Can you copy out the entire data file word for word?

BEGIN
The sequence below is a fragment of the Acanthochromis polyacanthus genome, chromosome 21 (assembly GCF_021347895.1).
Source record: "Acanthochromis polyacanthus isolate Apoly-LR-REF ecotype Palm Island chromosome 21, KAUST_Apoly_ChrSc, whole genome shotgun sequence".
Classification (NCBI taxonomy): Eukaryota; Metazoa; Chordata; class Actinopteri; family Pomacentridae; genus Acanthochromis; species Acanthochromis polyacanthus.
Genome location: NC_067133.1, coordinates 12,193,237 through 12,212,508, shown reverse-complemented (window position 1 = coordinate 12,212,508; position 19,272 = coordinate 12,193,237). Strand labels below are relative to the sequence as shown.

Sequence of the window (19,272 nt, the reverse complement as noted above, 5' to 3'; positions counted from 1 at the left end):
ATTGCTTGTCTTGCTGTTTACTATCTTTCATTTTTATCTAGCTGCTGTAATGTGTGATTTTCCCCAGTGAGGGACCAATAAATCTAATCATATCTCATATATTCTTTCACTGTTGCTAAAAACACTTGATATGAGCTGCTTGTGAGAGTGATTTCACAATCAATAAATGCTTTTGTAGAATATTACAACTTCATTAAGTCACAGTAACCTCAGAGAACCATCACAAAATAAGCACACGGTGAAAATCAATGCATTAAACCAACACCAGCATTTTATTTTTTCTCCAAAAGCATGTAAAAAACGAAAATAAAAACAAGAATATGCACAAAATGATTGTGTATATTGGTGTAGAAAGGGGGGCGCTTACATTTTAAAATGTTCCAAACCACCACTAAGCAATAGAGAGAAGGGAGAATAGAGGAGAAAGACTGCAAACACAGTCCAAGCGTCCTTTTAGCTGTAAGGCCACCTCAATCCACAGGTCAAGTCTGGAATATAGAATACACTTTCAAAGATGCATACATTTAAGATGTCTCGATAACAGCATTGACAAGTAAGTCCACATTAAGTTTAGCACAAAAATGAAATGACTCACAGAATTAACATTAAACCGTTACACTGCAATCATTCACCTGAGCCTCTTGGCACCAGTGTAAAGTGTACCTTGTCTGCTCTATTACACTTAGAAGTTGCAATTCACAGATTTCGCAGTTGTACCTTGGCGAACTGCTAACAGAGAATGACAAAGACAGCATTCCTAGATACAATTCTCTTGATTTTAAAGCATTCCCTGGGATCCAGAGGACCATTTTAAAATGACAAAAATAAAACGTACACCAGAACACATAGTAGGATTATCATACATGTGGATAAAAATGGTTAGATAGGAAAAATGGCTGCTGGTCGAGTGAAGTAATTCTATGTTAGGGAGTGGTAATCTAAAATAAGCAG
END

The sequence below is a fragment of the Acanthochromis polyacanthus genome, chromosome 21 (assembly GCF_021347895.1).
Source record: "Acanthochromis polyacanthus isolate Apoly-LR-REF ecotype Palm Island chromosome 21, KAUST_Apoly_ChrSc, whole genome shotgun sequence".
Classification (NCBI taxonomy): Eukaryota; Metazoa; Chordata; class Actinopteri; family Pomacentridae; genus Acanthochromis; species Acanthochromis polyacanthus.
Genome location: NC_067133.1, coordinates 12,193,237 through 12,212,508, shown reverse-complemented (window position 1 = coordinate 12,212,508; position 19,272 = coordinate 12,193,237). Strand labels below are relative to the sequence as shown.

Sequence of the window (19,272 nt, the reverse complement as noted above, 5' to 3'; positions counted from 1 at the left end):
ATTGCTTGTCTTGCTGTTTACTATCTTTCATTTTTATCTAGCTGCTGTAATGTGTGATTTTCCCCAGTGAGGGACCAATAAATCTAATCATATCTCATATATTCTTTCACTGTTGCTAAAAACACTTGATATGAGCTGCTTGTGAGAGTGATTTCACAATCAATAAATGCTTTTGTAGAATATTACAACTTCATTAAGTCACAGTAACCTCAGAGAACCATCACAAAATAAGCACACGGTGAAAATCAATGCATTAAACCAACACCAGCATTTTATTTTTTCTCCAAAAGCATGTAAAAAACGAAAATAAAAACAAGAATATGCACAAAATGATTGTGTATATTGGTGTAGAAAGGGGGGCGCTTACATTTTAAAATGTTCCAAACCACCACTAAGCAATAGAGAGAAGGGAGAATAGAGGAGAAAGACTGCAAACACAGTCCAAGCGTCCTTTTAGCTGTAAGGCCACCTCAATCCACAGGTCAAGTCTGGAATATAGAATACACTTTCAAAGATGCATACATTTAAGATGTCTCGATAACAGCATTGACAAGTAAGTCCACATTAAGTTTAGCACAAAAATGAAATGACTCACAGAATTAACATTAAACCGTTACACTGCAATCATTCACCTGAGCCTCTTGGCACCAGTGTAAAGTGTACCTTGTCTGCTCTATTACACTTAGAAGTTGCAATTCACAGATTTCGCAGTTGTACCTTGGCGAACTGCTAACAGAGAATGACAAAGACAGCATTCCTAGATACAATTCTCTTGATTTTAAAGCATTCCCTGGGATCCAGAGGACCATTTTAAAATGACAAAAATAAAACGTACACCAGAACACATAGTAGGATTATCATACATGTGGATAAAAATGGTTAGATAGGAAAAATGGCTGCTGGTCGAGTGAAGTAATTCTATGTTAGGGAGTGGTAATCTAAAATAAGCAG